If a connection ID exists in the NS connect packet, then the output displays the connection IDs. Connection IDs are displayed as hexadecimal, eight-byte IDs. A generated ID is created by Trace Assistant if the packet is not associated with any connection, that is, the connect packet is overwritten in the trace file. This can occur with cyclic trace files.

For each ID, the output lists the following:

  • Socket ID, if the connection has one

  • Connect packet send or receive operation

  • Current setting of the MULTIPLEX attribute of the DISPATCHERS parameter in the initialization parameter file. When MULTIPLEX is set to ON, session multiplexing is enabled.

  • Session ID, if MULTIPLEX is set to ON

  • Connect data information

Notes:

  • Do not use this option with other options.

  • The IDs generated by the Trace Assistant do not correlate with client/server trace files.

-li ID

Displays the trace for a particular ID from the -la output

Note: Only use this option with output from the -la option.

-otype

Displays the amount and type of information to be output. After the -o the following options can be used:

  • c to display summary connectivity information

  • d to display detailed connectivity information

  • u to display summary Two-Task Common (TTC) information

  • t to display detailed TTC information

  • q to display SQL commands enhancing summary TTC information. Use this option with u, such as -ouq.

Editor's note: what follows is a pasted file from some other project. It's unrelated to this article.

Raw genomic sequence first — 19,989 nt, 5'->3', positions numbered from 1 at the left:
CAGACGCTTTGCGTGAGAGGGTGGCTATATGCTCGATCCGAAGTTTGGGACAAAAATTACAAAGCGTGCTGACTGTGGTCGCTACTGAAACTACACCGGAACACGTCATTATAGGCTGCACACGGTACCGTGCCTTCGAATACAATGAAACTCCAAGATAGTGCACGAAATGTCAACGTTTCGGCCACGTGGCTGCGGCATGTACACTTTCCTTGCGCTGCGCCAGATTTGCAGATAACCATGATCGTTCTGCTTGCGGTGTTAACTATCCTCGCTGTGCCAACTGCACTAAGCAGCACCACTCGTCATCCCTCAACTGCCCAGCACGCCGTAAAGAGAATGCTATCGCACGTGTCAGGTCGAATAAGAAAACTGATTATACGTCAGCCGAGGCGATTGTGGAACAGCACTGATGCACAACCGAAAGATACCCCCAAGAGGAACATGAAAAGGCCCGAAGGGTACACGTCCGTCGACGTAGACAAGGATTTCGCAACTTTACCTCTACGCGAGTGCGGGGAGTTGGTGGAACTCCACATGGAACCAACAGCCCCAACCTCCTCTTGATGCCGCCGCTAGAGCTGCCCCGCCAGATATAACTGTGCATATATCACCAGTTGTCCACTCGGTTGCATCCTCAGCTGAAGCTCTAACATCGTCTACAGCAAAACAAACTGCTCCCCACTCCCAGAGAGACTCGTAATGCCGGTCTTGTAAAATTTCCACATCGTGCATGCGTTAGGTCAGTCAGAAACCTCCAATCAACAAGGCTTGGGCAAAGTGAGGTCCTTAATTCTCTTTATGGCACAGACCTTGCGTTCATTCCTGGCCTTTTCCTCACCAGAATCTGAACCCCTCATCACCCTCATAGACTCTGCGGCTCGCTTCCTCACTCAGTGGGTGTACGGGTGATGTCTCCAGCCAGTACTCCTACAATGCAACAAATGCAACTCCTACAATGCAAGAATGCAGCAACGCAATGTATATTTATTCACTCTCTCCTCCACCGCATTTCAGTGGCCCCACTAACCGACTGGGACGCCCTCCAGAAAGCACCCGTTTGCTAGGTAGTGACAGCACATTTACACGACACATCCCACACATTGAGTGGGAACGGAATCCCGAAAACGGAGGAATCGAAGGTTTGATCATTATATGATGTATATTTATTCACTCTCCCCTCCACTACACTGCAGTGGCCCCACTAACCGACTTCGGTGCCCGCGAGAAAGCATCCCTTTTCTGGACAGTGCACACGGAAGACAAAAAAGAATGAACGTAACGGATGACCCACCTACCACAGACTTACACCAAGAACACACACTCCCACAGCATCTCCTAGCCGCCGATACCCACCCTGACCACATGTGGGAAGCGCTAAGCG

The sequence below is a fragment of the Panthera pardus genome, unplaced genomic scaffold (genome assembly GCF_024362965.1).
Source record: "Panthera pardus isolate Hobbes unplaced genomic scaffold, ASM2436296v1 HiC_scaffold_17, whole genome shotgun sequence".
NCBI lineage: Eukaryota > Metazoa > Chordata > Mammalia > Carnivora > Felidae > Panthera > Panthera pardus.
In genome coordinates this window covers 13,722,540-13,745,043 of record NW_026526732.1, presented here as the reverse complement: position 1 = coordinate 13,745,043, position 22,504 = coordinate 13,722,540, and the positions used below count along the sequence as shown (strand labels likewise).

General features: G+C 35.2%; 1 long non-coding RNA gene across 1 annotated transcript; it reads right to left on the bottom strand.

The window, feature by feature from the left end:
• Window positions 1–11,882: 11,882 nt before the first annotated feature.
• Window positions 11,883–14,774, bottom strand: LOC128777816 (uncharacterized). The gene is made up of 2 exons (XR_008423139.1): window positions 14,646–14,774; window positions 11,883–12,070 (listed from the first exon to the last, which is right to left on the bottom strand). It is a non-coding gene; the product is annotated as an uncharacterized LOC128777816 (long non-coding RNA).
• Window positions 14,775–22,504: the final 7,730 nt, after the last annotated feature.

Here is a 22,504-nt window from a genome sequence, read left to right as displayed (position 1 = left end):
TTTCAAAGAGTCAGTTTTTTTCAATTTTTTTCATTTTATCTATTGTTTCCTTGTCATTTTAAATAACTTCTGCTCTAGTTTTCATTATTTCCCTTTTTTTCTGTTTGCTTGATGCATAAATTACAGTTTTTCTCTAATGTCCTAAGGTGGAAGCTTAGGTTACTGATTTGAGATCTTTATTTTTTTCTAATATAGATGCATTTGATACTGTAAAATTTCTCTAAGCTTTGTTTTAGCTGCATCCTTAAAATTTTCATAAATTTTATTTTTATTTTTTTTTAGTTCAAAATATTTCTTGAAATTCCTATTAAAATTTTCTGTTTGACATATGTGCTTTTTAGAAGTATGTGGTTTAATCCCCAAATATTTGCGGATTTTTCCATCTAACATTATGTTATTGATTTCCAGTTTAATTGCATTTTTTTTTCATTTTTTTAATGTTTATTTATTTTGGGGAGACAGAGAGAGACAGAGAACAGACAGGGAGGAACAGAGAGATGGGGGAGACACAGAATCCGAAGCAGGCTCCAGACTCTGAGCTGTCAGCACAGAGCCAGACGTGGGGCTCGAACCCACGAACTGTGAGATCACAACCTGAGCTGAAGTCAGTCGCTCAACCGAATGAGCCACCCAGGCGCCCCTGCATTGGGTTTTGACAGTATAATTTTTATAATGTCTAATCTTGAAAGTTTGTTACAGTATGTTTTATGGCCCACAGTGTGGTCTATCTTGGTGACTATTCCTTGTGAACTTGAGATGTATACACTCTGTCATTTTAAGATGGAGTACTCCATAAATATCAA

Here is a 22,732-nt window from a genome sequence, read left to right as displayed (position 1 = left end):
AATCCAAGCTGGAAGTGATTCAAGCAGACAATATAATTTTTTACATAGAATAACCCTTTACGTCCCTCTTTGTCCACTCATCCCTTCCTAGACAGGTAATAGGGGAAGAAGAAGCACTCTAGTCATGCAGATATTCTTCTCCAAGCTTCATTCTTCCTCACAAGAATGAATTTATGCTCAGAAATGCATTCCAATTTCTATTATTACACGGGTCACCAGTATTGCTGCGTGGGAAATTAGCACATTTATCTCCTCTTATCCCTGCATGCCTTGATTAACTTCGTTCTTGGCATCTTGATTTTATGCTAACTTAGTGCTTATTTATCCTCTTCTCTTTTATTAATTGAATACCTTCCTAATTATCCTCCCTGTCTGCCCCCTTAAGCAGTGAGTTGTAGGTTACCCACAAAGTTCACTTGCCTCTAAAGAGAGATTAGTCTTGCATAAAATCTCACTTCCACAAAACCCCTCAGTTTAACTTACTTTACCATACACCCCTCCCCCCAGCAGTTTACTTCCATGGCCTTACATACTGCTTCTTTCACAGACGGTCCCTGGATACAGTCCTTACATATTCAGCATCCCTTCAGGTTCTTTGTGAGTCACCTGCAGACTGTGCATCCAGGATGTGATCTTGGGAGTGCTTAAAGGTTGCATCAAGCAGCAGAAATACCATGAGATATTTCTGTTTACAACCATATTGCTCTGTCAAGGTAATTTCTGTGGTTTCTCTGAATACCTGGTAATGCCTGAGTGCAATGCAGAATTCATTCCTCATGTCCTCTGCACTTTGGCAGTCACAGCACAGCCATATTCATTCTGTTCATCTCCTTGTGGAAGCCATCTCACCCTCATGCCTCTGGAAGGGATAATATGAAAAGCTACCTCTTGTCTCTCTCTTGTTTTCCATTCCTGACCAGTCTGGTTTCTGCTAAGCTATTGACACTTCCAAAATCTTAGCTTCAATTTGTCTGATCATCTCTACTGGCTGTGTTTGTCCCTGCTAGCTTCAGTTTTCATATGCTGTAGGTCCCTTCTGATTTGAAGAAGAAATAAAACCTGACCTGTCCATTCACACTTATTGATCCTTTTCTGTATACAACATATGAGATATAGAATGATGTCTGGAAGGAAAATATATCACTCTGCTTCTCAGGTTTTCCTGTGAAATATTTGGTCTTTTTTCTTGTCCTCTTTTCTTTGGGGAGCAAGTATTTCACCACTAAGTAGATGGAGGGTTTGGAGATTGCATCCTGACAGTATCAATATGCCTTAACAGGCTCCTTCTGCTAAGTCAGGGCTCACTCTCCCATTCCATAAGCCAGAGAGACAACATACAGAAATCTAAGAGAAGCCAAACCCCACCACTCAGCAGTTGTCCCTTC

Note: As output for d contains the same information as displayed for c, do not submit both c and d. If you submit both, then only output d will be processed.

-p

Oracle internal use only

-s

Displays the following statistical information:

  • Total number of bytes sent and received

  • Maximum open cursors

  • Currently open cursors

  • Count and ratio of operations

  • Parsing and execution count for PL/SQL

  • Total calls sent and received

  • Total, average, and maximum number of bytes sent and received

  • Total number of transports and sessions present

  • Timestamp information, if any

  • Sequence numbers, if any


If no options are provided, then the default is -odt -e0 -s, providing detailed connectivity and TTC events, error level zero (0), and statistics in the trace file.

Example 16-6 shows how the Trace Assistant converts trace file information into a more readable format.

Example 16-6 Trace File with Error

ntus2err: exit 
ntuscni: exit 
ntusconn: exit 
nserror: entry 
-<ERROR>- nserror: nsres: id=0, op=65, ns=12541, ns2=12560; nt[0]=511, nt[1]=2, nt[2]=0 

Example 16-7 shows how the Trace Assistant converts the trace file information into a more readable format with the -e1 option.

Example 16-7 trcasst -e1 Output

    ************************************************************************* 
    *                        Trace Assistant                                * 
    ************************************************************************* 

ntus2err: exit 
ntuscni: exit 
ntusconn: exit 
nserror: entry 
-<ERROR>- nserror: nsres: id=0, op=65, ns=12541, ns2=12560; nt[0]=511, nt[1]=2, nt[2]=0 
/////////////////////////////////////////////////////////////// 
Error found. Error Stack follows: 
              id:0 
  Operation code:65 
      NS Error 1:12541 
      NS Error 2:12560 
NT Generic Error:511 
  Protocol Error:2 
        OS Error:0 
 NS & NT Errors Translation 
12541, 00000 "TNS:no listener" 
 // *Cause: The connection request could not be completed because the listener 
 // is not running. 
 // *Action: Ensure that the supplied destination address matches one of 
 // the addresses used by the listener - compare the TNSNAMES.ORA entry with 
 // the appropriate LISTENER.ORA file (or TNSNAV.ORA if the connection is to 
 // go by way of an Interchange). Start the listener on the remote machine. 
/ 
12560, 00000 "TNS:protocol adapter error" 
 // *Cause: A generic protocol adapter error occurred. 
 // *Action: Check addresses used for proper protocol specification. Before